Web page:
• Vegetables, vegetables, vegetables – eat them often. The majority of my meals are just vegetables. I mean actual vegetables, not a bunch of romaine with a dressing that won’t fill anybody up. Roast them, bake them, steam them, put them in a smoothie, eat them raw. Eat a variety. You don’t need a time-consuming, fad cookbook to show you how to make healthy meals. Step 1 – Buy vegetables. Step 2 – Eat them. None of this is new information, but somehow adopting this made everything else fall into place for me. Applying a little salt, fat, acid, heat mentality makes vegetables very tasty with minimal effort. I also always try to have a sweeter vegetable like onions as well. My fat and acid change depending on the cuisine I’m in the mood for (e.g. Mexican – cheese, salsa. Italian – olive oil, a wine-based vinegar. Thai – coconut, rice vinegar.) It takes an incredibly small amount of salt to bring out all of these flavors, so use it to avoid the bland vegetables we usually associate with eating healthy.
  • Fruits and vegetables are not created equal. Fruits have a ton of sugar. They’re tasty and you can and should eat them every day. You should not eat them as often as vegetables.
  • Red meat is a sometimes food. There’s quite a bit in the literature about the health concerns associated with red meat. I save red meat for when I go out to eat, which means I usually end up eating it maybe 1-4 times a month.
  • Added sugar is an almost never food. There is absolutely no nutritional benefit to adding refined sugar to your foods. It is insane how they squeeze this into so many of our staples. It’s impossible to avoid completely when eating out, but I work hard to keep my weekdays refined sugar-free. I don’t feel comfortable with artificial sweeteners because they fall under the highly processed category for me, but the data isn’t conclusive, so that’s a personal decision.
  • Animal products are generally a sometimes food. I fully support a plant-based diet for helping our planet and many of the health benefits. However, I personally choose to adapt a “mindful meat-eater” approach. I’m still working to reduce my animal products, but I’m generally happy with where I’m at.
  • Moderation is key. I don’t think added sugar or animal fats will kill you in the same way I don’t think carbs killed us during the Atkins craze. When it comes down to it, I think a red, yellow, green light strategy is best, which is basically the idea behind the Noom app developed by behavioral psychologists. For example, vegetables are a green food, no added sugar nut butters are a yellow food, and red meat is a red food.

Here is what a regular weekday looks like for me courtesy of MyFitnessPal:

My kale fruit smoothie is a blender full of kale (no stems), a cup of almond milk, 1 banana, 1 apple, a can of crushed pineapple in 100% juice blended then split into 5 portions. I freeze it in mason jars then let it thaw before I eat it every day. I vary my roasted veggies weekly to keep things from getting boring, but here’s a regular weeknight dinner for me that I prep on Mondays and eat throughout the week.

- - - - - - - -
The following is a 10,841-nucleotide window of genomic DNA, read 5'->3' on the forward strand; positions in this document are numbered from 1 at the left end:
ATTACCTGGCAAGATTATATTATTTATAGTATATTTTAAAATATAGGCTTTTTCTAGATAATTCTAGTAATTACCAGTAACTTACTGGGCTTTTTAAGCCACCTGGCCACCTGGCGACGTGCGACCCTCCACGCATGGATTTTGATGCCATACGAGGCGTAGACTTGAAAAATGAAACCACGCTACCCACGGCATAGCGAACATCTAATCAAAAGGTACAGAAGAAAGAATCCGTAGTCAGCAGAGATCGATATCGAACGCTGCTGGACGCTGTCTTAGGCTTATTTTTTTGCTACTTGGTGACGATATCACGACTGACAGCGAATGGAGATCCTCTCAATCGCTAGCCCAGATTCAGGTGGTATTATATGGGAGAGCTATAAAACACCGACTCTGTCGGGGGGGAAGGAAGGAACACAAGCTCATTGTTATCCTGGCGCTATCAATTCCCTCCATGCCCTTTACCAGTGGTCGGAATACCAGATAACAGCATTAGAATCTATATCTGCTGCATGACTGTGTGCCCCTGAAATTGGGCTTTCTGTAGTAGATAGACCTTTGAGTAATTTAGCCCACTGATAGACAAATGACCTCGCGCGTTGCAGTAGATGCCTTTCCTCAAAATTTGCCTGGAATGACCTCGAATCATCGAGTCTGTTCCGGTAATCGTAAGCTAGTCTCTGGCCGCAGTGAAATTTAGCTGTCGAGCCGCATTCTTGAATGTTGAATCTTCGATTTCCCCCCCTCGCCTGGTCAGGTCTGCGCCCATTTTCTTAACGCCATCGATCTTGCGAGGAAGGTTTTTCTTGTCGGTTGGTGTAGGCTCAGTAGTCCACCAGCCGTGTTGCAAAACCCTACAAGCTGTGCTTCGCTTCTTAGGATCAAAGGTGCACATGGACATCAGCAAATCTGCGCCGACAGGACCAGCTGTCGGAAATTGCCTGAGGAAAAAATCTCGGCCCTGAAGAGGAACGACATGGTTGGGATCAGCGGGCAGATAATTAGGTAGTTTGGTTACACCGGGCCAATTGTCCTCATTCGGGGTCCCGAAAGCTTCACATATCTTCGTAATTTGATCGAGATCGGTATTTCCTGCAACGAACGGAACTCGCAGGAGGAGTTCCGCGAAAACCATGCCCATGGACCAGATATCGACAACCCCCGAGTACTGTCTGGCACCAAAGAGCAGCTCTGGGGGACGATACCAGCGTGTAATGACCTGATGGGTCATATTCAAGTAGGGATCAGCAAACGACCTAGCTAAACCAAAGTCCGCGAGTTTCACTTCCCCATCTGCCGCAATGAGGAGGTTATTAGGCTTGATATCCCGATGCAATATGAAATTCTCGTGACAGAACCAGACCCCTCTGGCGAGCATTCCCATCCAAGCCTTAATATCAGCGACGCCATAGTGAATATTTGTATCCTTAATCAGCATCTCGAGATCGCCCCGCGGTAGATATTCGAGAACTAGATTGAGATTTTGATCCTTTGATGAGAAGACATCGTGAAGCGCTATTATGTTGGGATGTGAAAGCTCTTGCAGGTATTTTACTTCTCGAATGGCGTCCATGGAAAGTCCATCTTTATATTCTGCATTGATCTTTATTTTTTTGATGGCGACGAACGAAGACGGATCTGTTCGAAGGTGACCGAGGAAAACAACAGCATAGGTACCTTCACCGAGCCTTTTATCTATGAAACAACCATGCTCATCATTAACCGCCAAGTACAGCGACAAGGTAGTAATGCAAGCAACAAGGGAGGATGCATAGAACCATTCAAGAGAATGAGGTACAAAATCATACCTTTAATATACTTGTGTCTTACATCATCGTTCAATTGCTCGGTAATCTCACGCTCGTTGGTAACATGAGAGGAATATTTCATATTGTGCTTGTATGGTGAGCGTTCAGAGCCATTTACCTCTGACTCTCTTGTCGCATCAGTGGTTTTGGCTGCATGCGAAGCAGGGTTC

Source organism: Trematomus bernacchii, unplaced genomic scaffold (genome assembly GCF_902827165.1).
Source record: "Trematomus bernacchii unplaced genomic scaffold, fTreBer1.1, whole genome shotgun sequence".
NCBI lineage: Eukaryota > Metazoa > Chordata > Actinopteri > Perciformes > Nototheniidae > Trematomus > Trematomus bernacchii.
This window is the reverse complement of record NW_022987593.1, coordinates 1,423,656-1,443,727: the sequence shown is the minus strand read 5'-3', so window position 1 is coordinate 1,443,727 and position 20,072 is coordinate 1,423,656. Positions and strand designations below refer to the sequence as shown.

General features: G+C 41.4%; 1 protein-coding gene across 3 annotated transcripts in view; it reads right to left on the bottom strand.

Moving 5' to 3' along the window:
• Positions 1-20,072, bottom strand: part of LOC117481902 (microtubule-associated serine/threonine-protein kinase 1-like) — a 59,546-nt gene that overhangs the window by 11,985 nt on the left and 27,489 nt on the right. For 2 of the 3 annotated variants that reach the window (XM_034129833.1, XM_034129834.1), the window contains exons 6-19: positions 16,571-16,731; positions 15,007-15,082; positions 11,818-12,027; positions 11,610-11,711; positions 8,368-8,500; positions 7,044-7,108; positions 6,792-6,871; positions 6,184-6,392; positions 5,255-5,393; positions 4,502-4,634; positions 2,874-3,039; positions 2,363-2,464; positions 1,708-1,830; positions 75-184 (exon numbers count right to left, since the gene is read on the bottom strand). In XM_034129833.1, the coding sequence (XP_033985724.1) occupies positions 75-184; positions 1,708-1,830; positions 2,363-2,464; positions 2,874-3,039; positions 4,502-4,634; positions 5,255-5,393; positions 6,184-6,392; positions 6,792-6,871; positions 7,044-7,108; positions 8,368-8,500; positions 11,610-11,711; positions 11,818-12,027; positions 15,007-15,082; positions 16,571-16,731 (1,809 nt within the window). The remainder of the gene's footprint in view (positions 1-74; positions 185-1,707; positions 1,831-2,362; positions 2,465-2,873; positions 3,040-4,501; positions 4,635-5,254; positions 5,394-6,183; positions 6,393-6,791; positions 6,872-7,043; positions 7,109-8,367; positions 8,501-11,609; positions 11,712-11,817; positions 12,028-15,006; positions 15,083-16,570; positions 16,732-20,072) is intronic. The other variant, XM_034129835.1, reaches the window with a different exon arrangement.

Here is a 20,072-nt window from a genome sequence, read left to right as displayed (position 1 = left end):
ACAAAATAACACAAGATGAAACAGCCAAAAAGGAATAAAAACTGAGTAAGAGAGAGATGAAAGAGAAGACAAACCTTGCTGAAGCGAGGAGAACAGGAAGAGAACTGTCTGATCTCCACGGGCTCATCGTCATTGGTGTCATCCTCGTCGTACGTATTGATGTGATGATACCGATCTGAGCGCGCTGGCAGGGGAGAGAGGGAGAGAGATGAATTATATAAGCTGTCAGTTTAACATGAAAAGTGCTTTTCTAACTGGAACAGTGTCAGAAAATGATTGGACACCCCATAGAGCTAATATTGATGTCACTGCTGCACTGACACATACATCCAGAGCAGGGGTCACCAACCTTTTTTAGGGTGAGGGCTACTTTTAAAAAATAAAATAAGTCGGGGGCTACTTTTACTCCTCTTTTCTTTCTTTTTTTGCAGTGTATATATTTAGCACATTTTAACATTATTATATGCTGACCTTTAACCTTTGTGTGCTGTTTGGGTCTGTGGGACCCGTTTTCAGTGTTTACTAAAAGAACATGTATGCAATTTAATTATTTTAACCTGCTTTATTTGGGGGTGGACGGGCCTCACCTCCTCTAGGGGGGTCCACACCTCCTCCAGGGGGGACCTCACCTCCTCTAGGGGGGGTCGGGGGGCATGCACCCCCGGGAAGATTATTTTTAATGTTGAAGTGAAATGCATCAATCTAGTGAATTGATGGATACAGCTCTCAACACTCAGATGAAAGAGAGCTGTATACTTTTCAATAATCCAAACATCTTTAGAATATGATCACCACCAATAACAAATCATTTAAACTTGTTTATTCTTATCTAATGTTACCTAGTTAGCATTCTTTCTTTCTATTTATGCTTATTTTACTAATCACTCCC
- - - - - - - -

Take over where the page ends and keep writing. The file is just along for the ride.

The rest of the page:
I chop all my veggies and toss them in olive oil then I roast them in the oven. This is split into 4-5 portions. I buy Herdez salsa in the international aisle because it doesn’t have added sugar.

On an average day, this is my nutrition info.

My weekend breakfasts are usually turkey sausage, a scrambled egg, and a Van’s whole grain waffle. My weekend lunches are normally a tuna or smoked salmon packet with hummus and vegetables. We like to make pasta with roasted veggies and turkey or chicken for dinner on Sundays, and then Friday and Saturday dinner I don’t calorie count, but try to mindfully indulge.

My diet is constantly evolving as my lifestyle changes and I learn more information, and these guidelines have resulted from years of trial and error. I am far from perfect – I literally just ate half of a donut as I started writing this! However, when I slip up now, I at least feel like I’m making an informed decision. I’m no longer reaching for the sugary granola thinking this is as healthy as I can get. While my guidelines may not be the guidelines you choose to follow, I hope this highlights the importance of questioning what you assume is healthy and making informed decisions about what we put into our bodies.

I’m grateful for gratitude journaling

I’m a huge fan of the deconstructed notebooks like this one that make writing on both sides very accessible. See the collection here at StudioOh!

It’s October 2019 and I’ve now graduated with my hard-earned PhD, moved in with my loving partner, started a fulfilling new job, and adopted an adorable furry friend. It’s been busy and hectic, but I finally have a chance to catch up with some of my friends at a birthday dinner. One of my best friends meets me at the restaurant early so we can catch up on our own a bit first. It’s a lovely evening of socializing and reconnecting with my friends. Then I get a text message from my friend afterwards saying she’s sorry things are so stressful for me right now.